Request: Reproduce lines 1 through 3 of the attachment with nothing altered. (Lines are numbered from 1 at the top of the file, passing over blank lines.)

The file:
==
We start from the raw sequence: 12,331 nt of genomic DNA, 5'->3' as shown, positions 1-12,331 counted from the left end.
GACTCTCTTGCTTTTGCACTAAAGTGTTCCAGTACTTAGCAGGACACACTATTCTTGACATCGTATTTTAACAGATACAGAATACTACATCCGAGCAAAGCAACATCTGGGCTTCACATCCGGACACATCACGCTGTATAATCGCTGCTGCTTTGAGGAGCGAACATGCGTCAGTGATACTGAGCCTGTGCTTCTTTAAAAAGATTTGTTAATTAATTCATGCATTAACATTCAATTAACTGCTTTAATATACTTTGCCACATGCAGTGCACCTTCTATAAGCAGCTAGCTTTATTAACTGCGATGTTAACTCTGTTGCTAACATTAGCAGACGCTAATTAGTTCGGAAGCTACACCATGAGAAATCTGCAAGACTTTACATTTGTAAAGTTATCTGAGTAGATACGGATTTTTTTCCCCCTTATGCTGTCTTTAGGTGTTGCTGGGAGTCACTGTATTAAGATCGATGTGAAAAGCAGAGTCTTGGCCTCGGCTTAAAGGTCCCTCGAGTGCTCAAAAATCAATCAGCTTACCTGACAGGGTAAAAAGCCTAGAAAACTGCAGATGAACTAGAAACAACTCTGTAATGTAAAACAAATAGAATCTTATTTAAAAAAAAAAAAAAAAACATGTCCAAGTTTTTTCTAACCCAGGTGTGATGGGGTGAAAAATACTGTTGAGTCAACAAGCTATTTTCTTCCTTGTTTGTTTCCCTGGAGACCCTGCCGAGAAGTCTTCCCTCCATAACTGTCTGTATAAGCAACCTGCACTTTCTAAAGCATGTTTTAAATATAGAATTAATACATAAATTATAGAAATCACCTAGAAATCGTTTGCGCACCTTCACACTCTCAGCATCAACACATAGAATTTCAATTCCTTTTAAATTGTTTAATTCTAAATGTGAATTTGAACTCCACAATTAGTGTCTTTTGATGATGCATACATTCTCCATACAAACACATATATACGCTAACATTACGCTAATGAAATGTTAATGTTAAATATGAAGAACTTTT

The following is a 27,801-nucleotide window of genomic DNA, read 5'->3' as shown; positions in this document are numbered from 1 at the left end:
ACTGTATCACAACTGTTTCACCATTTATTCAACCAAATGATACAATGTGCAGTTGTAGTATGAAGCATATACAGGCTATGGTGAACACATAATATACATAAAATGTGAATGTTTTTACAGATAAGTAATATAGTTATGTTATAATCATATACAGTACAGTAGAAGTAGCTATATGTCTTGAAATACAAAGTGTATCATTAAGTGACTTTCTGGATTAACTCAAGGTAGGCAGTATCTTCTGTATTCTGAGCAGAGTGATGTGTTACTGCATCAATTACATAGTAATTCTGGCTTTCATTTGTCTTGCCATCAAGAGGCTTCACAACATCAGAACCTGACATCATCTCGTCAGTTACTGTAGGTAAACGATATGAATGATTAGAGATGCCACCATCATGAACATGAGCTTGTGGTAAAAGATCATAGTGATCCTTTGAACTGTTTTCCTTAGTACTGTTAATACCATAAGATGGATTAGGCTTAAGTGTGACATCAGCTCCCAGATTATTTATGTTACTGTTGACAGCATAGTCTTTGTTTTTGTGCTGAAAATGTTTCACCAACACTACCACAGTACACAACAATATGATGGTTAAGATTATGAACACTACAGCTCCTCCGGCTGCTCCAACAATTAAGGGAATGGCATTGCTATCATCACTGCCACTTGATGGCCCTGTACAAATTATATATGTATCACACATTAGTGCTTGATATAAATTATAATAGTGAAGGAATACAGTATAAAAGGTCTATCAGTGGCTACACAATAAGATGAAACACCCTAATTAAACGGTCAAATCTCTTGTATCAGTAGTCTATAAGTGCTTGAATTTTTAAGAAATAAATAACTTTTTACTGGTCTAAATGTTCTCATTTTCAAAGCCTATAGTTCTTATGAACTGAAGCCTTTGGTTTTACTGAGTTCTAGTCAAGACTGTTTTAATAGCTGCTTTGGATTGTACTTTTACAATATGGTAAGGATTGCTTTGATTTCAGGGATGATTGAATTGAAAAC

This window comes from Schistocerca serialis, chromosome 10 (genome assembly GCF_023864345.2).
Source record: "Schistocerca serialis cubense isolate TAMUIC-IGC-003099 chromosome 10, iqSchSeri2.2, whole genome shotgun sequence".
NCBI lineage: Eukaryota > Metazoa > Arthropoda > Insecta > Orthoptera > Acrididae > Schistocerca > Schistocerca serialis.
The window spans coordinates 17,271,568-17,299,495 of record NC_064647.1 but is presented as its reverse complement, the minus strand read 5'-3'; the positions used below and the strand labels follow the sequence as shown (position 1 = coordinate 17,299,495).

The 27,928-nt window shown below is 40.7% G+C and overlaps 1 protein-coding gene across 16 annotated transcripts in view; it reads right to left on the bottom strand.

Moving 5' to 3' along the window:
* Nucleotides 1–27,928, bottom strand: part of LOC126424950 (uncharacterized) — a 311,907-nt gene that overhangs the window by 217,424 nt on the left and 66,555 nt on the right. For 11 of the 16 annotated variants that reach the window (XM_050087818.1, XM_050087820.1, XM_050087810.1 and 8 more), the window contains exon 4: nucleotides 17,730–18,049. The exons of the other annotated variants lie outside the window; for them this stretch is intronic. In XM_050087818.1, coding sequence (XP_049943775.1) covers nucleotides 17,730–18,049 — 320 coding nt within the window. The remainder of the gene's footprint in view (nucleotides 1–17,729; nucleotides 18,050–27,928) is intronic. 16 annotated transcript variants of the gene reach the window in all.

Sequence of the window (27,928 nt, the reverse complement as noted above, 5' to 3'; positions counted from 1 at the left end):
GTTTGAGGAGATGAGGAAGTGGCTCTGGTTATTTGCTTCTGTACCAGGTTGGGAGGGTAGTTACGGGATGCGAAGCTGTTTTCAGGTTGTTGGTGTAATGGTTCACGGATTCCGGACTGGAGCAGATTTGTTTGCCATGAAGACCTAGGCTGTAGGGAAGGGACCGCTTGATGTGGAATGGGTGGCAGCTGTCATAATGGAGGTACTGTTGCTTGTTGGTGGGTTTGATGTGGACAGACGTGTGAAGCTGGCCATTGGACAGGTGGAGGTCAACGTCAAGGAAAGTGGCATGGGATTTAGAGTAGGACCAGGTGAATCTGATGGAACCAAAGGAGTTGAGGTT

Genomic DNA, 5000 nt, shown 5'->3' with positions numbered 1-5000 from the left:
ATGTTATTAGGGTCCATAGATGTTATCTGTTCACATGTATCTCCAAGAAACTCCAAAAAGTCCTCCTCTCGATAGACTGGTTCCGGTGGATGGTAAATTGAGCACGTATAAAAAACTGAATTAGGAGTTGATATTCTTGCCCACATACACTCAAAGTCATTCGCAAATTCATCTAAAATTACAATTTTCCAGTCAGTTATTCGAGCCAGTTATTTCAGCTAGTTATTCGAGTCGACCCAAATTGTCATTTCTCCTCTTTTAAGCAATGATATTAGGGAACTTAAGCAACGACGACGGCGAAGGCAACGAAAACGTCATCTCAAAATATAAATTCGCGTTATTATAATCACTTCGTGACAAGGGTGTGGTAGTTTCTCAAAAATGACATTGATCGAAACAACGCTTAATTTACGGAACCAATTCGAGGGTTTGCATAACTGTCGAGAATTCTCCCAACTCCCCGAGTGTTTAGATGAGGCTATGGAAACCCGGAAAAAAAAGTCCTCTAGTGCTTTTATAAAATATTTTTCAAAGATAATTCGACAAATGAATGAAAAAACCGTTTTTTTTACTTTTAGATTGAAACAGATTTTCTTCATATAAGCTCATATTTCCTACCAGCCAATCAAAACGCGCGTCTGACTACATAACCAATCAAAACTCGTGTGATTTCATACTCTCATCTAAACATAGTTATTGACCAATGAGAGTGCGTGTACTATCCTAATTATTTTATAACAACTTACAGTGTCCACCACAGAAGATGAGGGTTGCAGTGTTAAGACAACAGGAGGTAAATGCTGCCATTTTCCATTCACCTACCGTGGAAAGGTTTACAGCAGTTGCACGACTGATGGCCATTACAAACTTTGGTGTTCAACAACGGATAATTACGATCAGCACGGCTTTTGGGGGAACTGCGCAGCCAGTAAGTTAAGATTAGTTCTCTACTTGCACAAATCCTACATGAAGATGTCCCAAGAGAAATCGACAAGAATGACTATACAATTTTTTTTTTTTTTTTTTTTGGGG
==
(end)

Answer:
We start from the raw sequence: 12,331 nt of genomic DNA, 5'->3' as shown, positions 1-12,331 counted from the left end.
GACTCTCTTGCTTTTGCACTAAAGTGTTCCAGTACTTAGCAGGACACACTATTCTTGACATCGTATTTTAACAGATACAGAATACTACATCCGAGCAAAGCAACATCTGGGCTTCACATCCGGACACATCACGCTGTATAATCGCTGCTGCTTTGAGGAGCGAACATGCGTCAGTGATACTGAGCCTGTGCTTCTTTAAAAAGATTTGTTAATTAATTCATGCATTAACATTCAATTAACTGCTTTAATATACTTTGCCACATGCAGTGCACCTTCTATAAGCAGCTAGCTTTATTAACTGCGATGTTAACTCTGTTGCTAACATTAGCAGACGCTAATTAGTTCGGAAGCTACACCATGAGAAATCTGCAAGACTTTACATTTGTAAAGTTATCTGAGTAGATACGGATTTTTTTCCCCCTTATGCTGTCTTTAGGTGTTGCTGGGAGTCACTGTATTAAGATCGATGTGAAAAGCAGAGTCTTGGCCTCGGCTTAAAGGTCCCTCGAGTGCTCAAAAATCAATCAGCTTACCTGACAGGGTAAAAAGCCTAGAAAACTGCAGATGAACTAGAAACAACTCTGTAATGTAAAACAAATAGAATCTTATTTAAAAAAAAAAAAAAAAACATGTCCAAGTTTTTTCTAACCCAGGTGTGATGGGGTGAAAAATACTGTTGAGTCAACAAGCTATTTTCTTCCTTGTTTGTTTCCCTGGAGACCCTGCCGAGAAGTCTTCCCTCCATAACTGTCTGTATAAGCAACCTGCACTTTCTAAAGCATGTTTTAAATATAGAATTAATACATAAATTATAGAAATCACCTAGAAATCGTTTGCGCACCTTCACACTCTCAGCATCAACACATAGAATTTCAATTCCTTTTAAATTGTTTAATTCTAAATGTGAATTTGAACTCCACAATTAGTGTCTTTTGATGATGCATACATTCTCCATACAAACACATATATACGCTAACATTACGCTAATGAAATGTTAATGTTAAATATGAAGAACTTTT

The following is a 27,801-nucleotide window of genomic DNA, read 5'->3' as shown; positions in this document are numbered from 1 at the left end: